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Performance Tuning Guide

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Tuning JSPs and Servlets

JSPs are the front end of your application. When a customer requests a page on your e-business Web site, WebLogic Portal compiles the corresponding JSP into a servlet. In addition to servlets that come from compiled JSPs, WebLogic Portal provides a set of servlets for exchanging information between various components of the system.

For suggestions on tuning the compiling and updating for JSPs and servlets, refer to the following sections:

All of the recommendations in this document are in addition to the recommendations in the BEA WebLogic Server Performance and Tuning guide.


Precompile JSPs

For each of your Web applications that you deploy, you can determine when WebLogic Portal compiles JSPs:

By default, the sample Web applications for WebLogic Portal deactivate the JavaServer Page (JSP) precompile option.

To precompile JSPs for a Web application that is deployed as an expanded directory hierarchy, do the following:

  1. From the Web application's WEB-INF directory, open the weblogic.xml file in a text editor and find the following element:
  2. <context-param>

    Note: web.xml was changed to weblogic.xml in this release.

    Note: A patch for WebLogic Server 6.1 is required for this functionality to work. The patches are included in 60sp2rp2, 60sp2rp1,and 61sp2.

  3. In the <param-value> element, replace false with true. For example, <param-value>true</param-value>
  4. Save the file and restart the server.
  5. For information, refer to "Starting and Shutting Down the Server" in the Deployment Guide.

To precompile JSPs for a Web application that is deployed as a .war file do the following:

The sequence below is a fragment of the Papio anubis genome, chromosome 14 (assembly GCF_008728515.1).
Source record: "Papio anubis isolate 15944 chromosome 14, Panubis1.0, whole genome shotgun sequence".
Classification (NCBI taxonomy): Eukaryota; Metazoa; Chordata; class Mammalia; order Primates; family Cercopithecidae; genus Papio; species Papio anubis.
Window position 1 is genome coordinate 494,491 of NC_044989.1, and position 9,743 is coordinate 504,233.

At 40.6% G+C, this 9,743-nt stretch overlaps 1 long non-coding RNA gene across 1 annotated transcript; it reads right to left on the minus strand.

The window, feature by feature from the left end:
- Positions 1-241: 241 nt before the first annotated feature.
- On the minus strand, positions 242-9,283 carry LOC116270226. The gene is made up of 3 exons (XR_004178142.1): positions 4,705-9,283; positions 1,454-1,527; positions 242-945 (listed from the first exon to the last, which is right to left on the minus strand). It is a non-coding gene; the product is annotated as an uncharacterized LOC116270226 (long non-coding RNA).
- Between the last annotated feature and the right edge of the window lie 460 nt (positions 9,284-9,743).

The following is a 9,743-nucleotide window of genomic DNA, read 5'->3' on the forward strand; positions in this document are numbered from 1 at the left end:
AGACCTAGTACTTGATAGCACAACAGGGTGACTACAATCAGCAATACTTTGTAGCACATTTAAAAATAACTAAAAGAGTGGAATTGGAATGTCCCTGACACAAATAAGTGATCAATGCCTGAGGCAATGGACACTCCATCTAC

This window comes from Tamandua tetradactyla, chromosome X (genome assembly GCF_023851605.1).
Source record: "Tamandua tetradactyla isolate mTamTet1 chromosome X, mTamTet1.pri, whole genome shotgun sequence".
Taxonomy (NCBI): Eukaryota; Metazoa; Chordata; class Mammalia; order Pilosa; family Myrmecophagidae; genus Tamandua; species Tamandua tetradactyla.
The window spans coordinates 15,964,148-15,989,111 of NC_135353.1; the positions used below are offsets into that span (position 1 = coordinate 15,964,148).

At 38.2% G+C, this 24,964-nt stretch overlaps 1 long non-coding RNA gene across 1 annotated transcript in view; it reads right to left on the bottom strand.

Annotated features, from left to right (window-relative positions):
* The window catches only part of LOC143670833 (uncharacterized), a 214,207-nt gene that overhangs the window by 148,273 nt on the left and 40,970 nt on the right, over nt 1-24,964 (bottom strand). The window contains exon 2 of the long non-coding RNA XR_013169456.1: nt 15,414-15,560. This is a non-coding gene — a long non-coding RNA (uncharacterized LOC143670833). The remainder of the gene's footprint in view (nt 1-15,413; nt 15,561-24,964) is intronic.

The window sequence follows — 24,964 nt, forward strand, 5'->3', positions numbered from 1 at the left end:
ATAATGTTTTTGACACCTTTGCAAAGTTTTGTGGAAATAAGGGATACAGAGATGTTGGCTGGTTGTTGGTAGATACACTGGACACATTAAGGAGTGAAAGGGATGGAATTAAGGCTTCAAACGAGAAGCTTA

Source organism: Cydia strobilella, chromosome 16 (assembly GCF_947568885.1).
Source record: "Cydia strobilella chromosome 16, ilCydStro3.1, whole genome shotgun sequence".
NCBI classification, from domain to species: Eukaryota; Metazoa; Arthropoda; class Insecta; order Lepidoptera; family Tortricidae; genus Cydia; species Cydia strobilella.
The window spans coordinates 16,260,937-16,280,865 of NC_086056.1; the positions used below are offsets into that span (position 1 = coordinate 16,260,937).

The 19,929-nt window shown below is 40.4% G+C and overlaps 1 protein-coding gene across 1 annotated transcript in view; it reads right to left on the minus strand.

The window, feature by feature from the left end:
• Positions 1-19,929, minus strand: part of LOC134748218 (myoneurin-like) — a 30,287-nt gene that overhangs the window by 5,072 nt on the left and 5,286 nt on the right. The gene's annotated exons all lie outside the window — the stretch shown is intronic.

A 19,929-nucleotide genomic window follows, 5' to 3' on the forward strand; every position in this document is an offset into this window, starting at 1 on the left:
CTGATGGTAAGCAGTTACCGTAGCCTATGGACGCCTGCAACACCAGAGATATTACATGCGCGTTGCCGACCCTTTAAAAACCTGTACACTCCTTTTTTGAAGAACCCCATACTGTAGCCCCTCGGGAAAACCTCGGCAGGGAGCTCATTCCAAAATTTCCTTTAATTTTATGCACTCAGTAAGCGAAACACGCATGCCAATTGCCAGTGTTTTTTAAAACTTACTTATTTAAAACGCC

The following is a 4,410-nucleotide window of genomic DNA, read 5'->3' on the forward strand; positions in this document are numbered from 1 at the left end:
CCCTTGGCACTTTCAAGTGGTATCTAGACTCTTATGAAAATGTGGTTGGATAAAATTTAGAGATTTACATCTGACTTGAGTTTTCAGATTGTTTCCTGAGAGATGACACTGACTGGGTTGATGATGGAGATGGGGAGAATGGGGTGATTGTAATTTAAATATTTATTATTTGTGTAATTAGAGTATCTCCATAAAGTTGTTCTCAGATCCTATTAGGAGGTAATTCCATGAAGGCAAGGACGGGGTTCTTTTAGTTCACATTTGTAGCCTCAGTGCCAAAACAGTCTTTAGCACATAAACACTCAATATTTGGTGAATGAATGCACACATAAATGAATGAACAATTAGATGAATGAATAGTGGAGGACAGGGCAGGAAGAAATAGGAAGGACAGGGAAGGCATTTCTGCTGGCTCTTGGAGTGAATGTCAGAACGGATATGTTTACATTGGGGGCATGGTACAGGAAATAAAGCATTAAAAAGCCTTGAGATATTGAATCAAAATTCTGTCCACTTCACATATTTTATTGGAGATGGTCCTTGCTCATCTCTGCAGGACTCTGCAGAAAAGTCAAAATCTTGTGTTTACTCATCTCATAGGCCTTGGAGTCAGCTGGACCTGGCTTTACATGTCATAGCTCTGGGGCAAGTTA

1. Make a backup copy of the .war file.
  2. Create a temporary directory and copy the.war file to the directory.
  3. In the temporary directory, unjar the .war file by entering the following command:
  4. pathname¥jar -xf WarFileName

    For example:

    c:¥jdk1.3¥bin¥jar -xf tools.war
  5. Under the temporary directory, open WEB-INF¥weblogic.xml in a text editor and find the following element:
  6. <context-param>
  7. In the <param-value> element, replace false with true. For example, <param-value>true</param-value>
  8. Save weblogic.xml.
  9. Under the temporary directory, if the WEB-INF directory contains a subdirectory named _tmp_war, delete the _tmp_war directory. This directory contains compiled JSPs and you must remove them before you re-jar the .war file to ensure that WebLogic Portal recompile all JSPs the next time you start the server.
  10. Remove the old .war file from the temporary directory.
  11. Create a new .war file for the Web application by entering the following command:
  12. pathname¥jar -cf WarFileName *.*

    For example:

    c:¥jdk1.3¥bin¥jar -cf tools.war *.*
  13. Move the new .war file back to its original directory.
  14. Remove any other files in the original directory that may have been left over from previous .war extractions. For example, there may be a WEB-INF directory remaining from the last time you ran the Web application from the .war file.
  15. Restart the server.
  16. For information on shutting down and starting the server, refer to "Starting and Shutting Down the Server" in the Deployment Guide.

The server console logs a message for each file it compiles. Ignore any [JSP Enum] no match messages. These are displayed for files that do not match the .jsp file extension.


Specifying a Java Compiler for a Web Application